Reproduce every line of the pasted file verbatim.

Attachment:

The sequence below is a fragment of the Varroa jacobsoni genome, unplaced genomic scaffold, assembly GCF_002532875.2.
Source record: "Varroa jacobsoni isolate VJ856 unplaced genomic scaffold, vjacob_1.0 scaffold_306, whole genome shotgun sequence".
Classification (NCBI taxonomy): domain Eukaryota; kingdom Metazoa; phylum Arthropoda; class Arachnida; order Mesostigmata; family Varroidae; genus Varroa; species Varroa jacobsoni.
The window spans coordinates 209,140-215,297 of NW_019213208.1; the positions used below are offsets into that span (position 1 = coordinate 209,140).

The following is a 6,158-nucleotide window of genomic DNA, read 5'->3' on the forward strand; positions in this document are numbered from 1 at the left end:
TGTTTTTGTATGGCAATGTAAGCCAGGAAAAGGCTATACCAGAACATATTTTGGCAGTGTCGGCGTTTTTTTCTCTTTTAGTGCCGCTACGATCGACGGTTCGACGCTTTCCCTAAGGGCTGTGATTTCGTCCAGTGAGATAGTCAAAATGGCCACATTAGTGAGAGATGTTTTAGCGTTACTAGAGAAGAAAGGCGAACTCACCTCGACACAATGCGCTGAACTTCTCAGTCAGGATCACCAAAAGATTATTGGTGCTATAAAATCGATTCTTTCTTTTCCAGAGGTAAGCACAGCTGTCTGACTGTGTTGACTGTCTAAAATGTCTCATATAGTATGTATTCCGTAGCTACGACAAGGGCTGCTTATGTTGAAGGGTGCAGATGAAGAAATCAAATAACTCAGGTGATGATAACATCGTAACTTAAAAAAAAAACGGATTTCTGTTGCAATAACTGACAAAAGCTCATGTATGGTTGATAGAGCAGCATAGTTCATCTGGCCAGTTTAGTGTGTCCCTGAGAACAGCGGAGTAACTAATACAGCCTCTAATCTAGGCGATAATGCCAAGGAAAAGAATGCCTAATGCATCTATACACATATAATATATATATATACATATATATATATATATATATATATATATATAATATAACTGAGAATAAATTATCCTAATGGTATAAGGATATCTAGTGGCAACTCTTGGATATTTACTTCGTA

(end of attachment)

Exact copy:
The sequence below is a fragment of the Varroa jacobsoni genome, unplaced genomic scaffold, assembly GCF_002532875.2.
Source record: "Varroa jacobsoni isolate VJ856 unplaced genomic scaffold, vjacob_1.0 scaffold_306, whole genome shotgun sequence".
Classification (NCBI taxonomy): domain Eukaryota; kingdom Metazoa; phylum Arthropoda; class Arachnida; order Mesostigmata; family Varroidae; genus Varroa; species Varroa jacobsoni.
The window spans coordinates 209,140-215,297 of NW_019213208.1; the positions used below are offsets into that span (position 1 = coordinate 209,140).

The following is a 6,158-nucleotide window of genomic DNA, read 5'->3' on the forward strand; positions in this document are numbered from 1 at the left end:
TGTTTTTGTATGGCAATGTAAGCCAGGAAAAGGCTATACCAGAACATATTTTGGCAGTGTCGGCGTTTTTTTCTCTTTTAGTGCCGCTACGATCGACGGTTCGACGCTTTCCCTAAGGGCTGTGATTTCGTCCAGTGAGATAGTCAAAATGGCCACATTAGTGAGAGATGTTTTAGCGTTACTAGAGAAGAAAGGCGAACTCACCTCGACACAATGCGCTGAACTTCTCAGTCAGGATCACCAAAAGATTATTGGTGCTATAAAATCGATTCTTTCTTTTCCAGAGGTAAGCACAGCTGTCTGACTGTGTTGACTGTCTAAAATGTCTCATATAGTATGTATTCCGTAGCTACGACAAGGGCTGCTTATGTTGAAGGGTGCAGATGAAGAAATCAAATAACTCAGGTGATGATAACATCGTAACTTAAAAAAAAAACGGATTTCTGTTGCAATAACTGACAAAAGCTCATGTATGGTTGATAGAGCAGCATAGTTCATCTGGCCAGTTTAGTGTGTCCCTGAGAACAGCGGAGTAACTAATACAGCCTCTAATCTAGGCGATAATGCCAAGGAAAAGAATGCCTAATGCATCTATACACATATAATATATATATATACATATATATATATATATATATATATATATATAATATAACTGAGAATAAATTATCCTAATGGTATAAGGATATCTAGTGGCAACTCTTGGATATTTACTTCGTA